In the depicted example, server 104 is connected to network 102 along with storage unit 106. In addition, clients 108, 110, and 112 are connected to network 102. These clients 108, 110, and 112 may be, for example, personal computers or network computers. In the depicted example, server 104 provides data, such as boot files, operating system images, and applications to clients 108-112. Clients 108, 110, and 112 are clients to server 104. Network data processing system 100 may include additional servers, clients, and other devices not shown. In the depicted example, network data processing system 100 is the Internet with network 102 representing a worldwide collection of networks and gateways that use the Transmission Control Protocol/Internet Protocol (TCP/IP) suite of protocols to communicate with one another. At the heart of the Internet is a backbone of high-speed data communication lines between major nodes or host computers, consisting of thousands of commercial, government, educational and other computer systems that route data and messages. Of course, network data processing system 100 also may be implemented as a number of different types of networks, such as for example, an intranet, a local area network (LAN), or a wide area network (WAN).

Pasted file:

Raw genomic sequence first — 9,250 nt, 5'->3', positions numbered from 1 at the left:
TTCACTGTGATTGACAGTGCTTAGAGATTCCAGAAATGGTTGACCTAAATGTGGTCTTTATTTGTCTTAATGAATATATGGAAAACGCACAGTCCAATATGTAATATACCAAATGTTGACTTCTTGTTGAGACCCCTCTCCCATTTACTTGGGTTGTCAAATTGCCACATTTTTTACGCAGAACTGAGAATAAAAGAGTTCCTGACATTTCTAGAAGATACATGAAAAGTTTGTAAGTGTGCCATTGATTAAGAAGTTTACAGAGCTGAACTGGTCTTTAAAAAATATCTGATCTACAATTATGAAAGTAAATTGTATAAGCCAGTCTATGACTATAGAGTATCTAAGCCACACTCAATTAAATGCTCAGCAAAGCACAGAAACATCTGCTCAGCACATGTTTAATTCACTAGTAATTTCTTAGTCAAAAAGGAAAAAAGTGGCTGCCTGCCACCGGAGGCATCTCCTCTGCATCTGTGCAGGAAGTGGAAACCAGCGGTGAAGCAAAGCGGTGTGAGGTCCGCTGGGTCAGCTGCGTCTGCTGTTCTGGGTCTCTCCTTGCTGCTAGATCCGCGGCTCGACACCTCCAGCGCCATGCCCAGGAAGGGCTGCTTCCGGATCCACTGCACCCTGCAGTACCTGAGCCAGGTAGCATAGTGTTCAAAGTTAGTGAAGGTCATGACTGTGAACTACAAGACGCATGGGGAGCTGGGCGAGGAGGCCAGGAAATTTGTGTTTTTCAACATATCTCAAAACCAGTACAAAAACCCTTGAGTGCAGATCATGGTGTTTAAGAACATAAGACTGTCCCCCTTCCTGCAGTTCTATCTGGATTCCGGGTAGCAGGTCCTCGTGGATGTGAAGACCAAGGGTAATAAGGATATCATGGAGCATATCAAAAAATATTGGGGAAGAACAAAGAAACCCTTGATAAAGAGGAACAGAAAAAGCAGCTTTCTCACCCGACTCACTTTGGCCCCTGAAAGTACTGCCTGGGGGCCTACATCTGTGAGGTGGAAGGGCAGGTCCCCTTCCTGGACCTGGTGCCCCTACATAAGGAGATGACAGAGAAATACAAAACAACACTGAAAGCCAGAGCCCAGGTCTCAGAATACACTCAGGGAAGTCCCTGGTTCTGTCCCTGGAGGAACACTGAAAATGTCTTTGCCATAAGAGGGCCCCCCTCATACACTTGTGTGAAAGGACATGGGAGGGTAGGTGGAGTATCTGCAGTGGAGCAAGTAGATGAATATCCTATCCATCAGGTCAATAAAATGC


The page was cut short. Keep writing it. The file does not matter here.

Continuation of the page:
Peripheral component interconnect (PCI) bus bridge 214 connected to I/O bus 212 provides an interface to PCI local bus 216. A number of modems may be connected to PCI local bus 216. Typical PCI bus implementations will support four PCI expansion slots or add-in connectors. Communications links to clients 108-112 in
Additional PCI bus bridges 222 and 224 provide interfaces for additional PCI local buses 226 and 228, from which additional modems or network adapters may be supported. In this manner, data processing system 200 allows connections to multiple network computers. A memory-mapped graphics adapter 230 and hard disk 232 may also be connected to I/O bus 212 as depicted, either directly or indirectly.
Those of ordinary skill in the art will appreciate that the hardware depicted in
The data processing system depicted in